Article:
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Young workers benefit from international experience

Sep. 21, 2012 - 12:40PM   |   Last Updated: Sep. 21, 2012 - 12:40PM  |  
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For many young people, the economic downturn has been especially difficult because they're often competing with more seasoned professionals for jobs once reserved for the less experienced.

Adding to the dilemma is that employers also often profess a preference for those who have international experiences. If you're among those who haven't had a tour overseas during the past wars, you may want to consider an international internship.

Unlike some internship experiences, where a company will pay the intern for the work, in many cases, such as that of the Foundation for Sustainable Development, the interns pay for the experience.

FSD executive director Mireille Cronin Mather says interns pay on average about $4,500 to participate in internships, which can range from weeks to months. There are 228 interns working in six countries, such as Uganda and Argentina. They tackle a variety of community projects, such as microfinancing, she says.

The key to the FSD experience, Mather says, is intensive training and immersion in the local culture to best enable interns to help with critical community projects. FSD has more than 300 community partners and 17 university partners. The program is aimed at students "who want more rigorous training."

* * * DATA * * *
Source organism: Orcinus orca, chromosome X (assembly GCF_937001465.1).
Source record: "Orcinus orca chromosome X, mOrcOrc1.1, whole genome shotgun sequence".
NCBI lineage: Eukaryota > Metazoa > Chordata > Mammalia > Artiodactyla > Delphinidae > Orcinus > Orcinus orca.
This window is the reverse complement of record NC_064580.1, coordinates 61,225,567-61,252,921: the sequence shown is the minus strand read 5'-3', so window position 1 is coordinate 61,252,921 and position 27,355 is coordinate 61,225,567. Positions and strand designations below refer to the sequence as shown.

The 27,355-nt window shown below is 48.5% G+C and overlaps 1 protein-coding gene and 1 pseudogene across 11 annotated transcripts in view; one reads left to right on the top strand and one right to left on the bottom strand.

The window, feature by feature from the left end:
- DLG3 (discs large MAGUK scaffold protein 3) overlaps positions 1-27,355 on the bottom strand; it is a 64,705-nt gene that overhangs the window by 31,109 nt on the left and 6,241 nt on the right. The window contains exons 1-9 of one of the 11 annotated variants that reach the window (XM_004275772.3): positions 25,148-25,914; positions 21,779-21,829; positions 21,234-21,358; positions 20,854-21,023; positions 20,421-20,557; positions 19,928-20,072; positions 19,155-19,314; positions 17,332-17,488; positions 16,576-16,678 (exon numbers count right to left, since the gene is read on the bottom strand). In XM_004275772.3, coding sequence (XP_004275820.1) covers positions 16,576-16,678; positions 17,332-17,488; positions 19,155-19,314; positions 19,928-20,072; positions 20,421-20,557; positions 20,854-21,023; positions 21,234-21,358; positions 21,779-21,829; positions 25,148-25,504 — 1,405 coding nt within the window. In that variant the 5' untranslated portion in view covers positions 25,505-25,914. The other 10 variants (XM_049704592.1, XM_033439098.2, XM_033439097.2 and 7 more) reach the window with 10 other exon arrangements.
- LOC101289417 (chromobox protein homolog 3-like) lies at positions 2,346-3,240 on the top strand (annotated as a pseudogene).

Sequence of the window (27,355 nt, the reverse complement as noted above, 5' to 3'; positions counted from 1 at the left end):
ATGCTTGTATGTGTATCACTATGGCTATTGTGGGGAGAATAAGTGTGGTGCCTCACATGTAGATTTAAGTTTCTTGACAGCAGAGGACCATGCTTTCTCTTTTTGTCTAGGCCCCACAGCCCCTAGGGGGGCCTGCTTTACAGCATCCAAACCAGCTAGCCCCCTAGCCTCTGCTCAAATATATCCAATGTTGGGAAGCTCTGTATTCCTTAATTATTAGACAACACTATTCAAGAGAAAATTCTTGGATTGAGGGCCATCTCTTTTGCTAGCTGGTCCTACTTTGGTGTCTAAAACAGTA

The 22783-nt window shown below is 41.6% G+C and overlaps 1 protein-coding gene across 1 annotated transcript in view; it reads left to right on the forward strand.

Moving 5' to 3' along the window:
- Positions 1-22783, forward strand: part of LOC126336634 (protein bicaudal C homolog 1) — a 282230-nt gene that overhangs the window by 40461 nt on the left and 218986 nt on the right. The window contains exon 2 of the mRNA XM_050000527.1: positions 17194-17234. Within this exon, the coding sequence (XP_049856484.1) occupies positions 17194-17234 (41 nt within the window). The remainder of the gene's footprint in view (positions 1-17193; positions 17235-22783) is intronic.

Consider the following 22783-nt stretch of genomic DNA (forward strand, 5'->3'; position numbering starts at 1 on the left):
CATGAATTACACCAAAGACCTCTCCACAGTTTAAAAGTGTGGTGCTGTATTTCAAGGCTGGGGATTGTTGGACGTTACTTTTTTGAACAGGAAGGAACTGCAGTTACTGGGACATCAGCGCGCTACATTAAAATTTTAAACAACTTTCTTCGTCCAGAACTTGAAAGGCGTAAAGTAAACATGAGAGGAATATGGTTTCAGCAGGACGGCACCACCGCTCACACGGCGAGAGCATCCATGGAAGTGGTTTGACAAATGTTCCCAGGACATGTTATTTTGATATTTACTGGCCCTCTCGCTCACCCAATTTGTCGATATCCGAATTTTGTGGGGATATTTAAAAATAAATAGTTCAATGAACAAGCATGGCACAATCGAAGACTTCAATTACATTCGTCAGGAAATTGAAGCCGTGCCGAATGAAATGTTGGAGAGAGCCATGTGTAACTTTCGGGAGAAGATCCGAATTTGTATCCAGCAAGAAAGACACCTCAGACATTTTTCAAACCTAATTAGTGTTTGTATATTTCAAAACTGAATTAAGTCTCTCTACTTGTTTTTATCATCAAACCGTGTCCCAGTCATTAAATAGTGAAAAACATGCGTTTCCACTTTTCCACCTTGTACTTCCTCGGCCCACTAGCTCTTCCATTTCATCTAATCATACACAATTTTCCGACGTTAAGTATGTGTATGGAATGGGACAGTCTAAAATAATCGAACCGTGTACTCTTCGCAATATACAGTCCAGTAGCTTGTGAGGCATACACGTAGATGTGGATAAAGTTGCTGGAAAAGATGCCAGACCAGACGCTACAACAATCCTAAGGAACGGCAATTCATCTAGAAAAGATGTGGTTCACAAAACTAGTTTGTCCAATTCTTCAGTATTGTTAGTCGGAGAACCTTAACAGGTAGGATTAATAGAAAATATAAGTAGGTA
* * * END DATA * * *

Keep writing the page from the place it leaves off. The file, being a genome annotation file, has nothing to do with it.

"You're not going to be teaching English," she says. "This is hard-core community development."

Mather says the organization doesn't just offer internships for young people, but also offers volunteering experiences of shorter times for professionals or groups.

"The professionals who participate find it renews their enthusiasm or just gives them a break from their regular jobs," Mather says. "They make real personal connections with other people and make a real difference."

Mather says that while many have criticized the work ethic of young people, she finds Generation Y "is not as jaded" as others and sees "everything with a fresh set of eyes.

"This generation sees the community in different ways. They've got a globalized perspective on life. While that perspective available to them has sometimes been negative, we're very positive and give them that new perspective."

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